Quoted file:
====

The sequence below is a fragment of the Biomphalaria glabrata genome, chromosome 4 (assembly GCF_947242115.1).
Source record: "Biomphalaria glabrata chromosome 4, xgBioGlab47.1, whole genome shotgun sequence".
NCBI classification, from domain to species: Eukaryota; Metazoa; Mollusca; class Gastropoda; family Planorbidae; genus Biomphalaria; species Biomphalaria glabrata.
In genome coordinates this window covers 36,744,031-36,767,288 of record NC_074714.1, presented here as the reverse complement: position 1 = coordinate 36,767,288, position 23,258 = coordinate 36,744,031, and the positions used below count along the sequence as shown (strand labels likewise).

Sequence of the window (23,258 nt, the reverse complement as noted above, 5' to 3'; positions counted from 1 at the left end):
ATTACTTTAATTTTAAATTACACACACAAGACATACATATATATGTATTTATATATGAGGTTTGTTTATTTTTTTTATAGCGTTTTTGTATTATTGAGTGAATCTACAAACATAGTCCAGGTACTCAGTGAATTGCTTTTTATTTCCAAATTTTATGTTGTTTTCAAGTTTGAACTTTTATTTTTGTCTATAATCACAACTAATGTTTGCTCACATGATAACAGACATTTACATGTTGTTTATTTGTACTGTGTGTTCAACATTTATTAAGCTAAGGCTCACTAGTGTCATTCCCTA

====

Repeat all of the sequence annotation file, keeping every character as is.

The sequence below is a fragment of the Biomphalaria glabrata genome, chromosome 4 (assembly GCF_947242115.1).
Source record: "Biomphalaria glabrata chromosome 4, xgBioGlab47.1, whole genome shotgun sequence".
NCBI classification, from domain to species: Eukaryota; Metazoa; Mollusca; class Gastropoda; family Planorbidae; genus Biomphalaria; species Biomphalaria glabrata.
In genome coordinates this window covers 36,744,031-36,767,288 of record NC_074714.1, presented here as the reverse complement: position 1 = coordinate 36,767,288, position 23,258 = coordinate 36,744,031, and the positions used below count along the sequence as shown (strand labels likewise).

Sequence of the window (23,258 nt, the reverse complement as noted above, 5' to 3'; positions counted from 1 at the left end):
ATTACTTTAATTTTAAATTACACACACAAGACATACATATATATGTATTTATATATGAGGTTTGTTTATTTTTTTTATAGCGTTTTTGTATTATTGAGTGAATCTACAAACATAGTCCAGGTACTCAGTGAATTGCTTTTTATTTCCAAATTTTATGTTGTTTTCAAGTTTGAACTTTTATTTTTGTCTATAATCACAACTAATGTTTGCTCACATGATAACAGACATTTACATGTTGTTTATTTGTACTGTGTGTTCAACATTTATTAAGCTAAGGCTCACTAGTGTCATTCCCTA